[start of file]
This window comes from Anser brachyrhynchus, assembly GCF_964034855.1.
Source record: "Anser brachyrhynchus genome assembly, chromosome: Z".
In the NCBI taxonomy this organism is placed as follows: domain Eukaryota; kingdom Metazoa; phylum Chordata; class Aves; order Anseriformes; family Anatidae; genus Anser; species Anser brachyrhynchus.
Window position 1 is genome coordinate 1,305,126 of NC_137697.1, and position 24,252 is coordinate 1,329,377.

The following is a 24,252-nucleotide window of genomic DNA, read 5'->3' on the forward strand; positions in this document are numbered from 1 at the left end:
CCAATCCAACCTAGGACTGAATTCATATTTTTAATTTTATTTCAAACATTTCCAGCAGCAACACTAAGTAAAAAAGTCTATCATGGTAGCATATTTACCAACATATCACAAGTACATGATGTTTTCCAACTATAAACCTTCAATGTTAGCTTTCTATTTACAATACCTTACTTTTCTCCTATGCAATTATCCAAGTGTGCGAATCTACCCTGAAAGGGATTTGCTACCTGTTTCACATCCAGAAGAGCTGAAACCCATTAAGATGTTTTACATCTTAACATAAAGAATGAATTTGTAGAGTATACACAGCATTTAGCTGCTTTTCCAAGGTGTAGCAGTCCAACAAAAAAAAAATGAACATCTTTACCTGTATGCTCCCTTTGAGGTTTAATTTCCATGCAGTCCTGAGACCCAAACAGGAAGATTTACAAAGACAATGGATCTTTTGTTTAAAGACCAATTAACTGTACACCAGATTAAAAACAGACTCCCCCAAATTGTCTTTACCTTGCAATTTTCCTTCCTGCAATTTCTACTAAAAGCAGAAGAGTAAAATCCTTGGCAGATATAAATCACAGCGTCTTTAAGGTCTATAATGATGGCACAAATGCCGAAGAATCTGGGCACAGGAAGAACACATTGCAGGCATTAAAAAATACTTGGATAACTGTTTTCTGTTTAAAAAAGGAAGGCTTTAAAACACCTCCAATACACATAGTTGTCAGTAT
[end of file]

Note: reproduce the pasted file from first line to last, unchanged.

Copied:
This window comes from Anser brachyrhynchus, assembly GCF_964034855.1.
Source record: "Anser brachyrhynchus genome assembly, chromosome: Z".
In the NCBI taxonomy this organism is placed as follows: domain Eukaryota; kingdom Metazoa; phylum Chordata; class Aves; order Anseriformes; family Anatidae; genus Anser; species Anser brachyrhynchus.
Window position 1 is genome coordinate 1,305,126 of NC_137697.1, and position 24,252 is coordinate 1,329,377.

The following is a 24,252-nucleotide window of genomic DNA, read 5'->3' on the forward strand; positions in this document are numbered from 1 at the left end:
CCAATCCAACCTAGGACTGAATTCATATTTTTAATTTTATTTCAAACATTTCCAGCAGCAACACTAAGTAAAAAAGTCTATCATGGTAGCATATTTACCAACATATCACAAGTACATGATGTTTTCCAACTATAAACCTTCAATGTTAGCTTTCTATTTACAATACCTTACTTTTCTCCTATGCAATTATCCAAGTGTGCGAATCTACCCTGAAAGGGATTTGCTACCTGTTTCACATCCAGAAGAGCTGAAACCCATTAAGATGTTTTACATCTTAACATAAAGAATGAATTTGTAGAGTATACACAGCATTTAGCTGCTTTTCCAAGGTGTAGCAGTCCAACAAAAAAAAAATGAACATCTTTACCTGTATGCTCCCTTTGAGGTTTAATTTCCATGCAGTCCTGAGACCCAAACAGGAAGATTTACAAAGACAATGGATCTTTTGTTTAAAGACCAATTAACTGTACACCAGATTAAAAACAGACTCCCCCAAATTGTCTTTACCTTGCAATTTTCCTTCCTGCAATTTCTACTAAAAGCAGAAGAGTAAAATCCTTGGCAGATATAAATCACAGCGTCTTTAAGGTCTATAATGATGGCACAAATGCCGAAGAATCTGGGCACAGGAAGAACACATTGCAGGCATTAAAAAATACTTGGATAACTGTTTTCTGTTTAAAAAAGGAAGGCTTTAAAACACCTCCAATACACATAGTTGTCAGTAT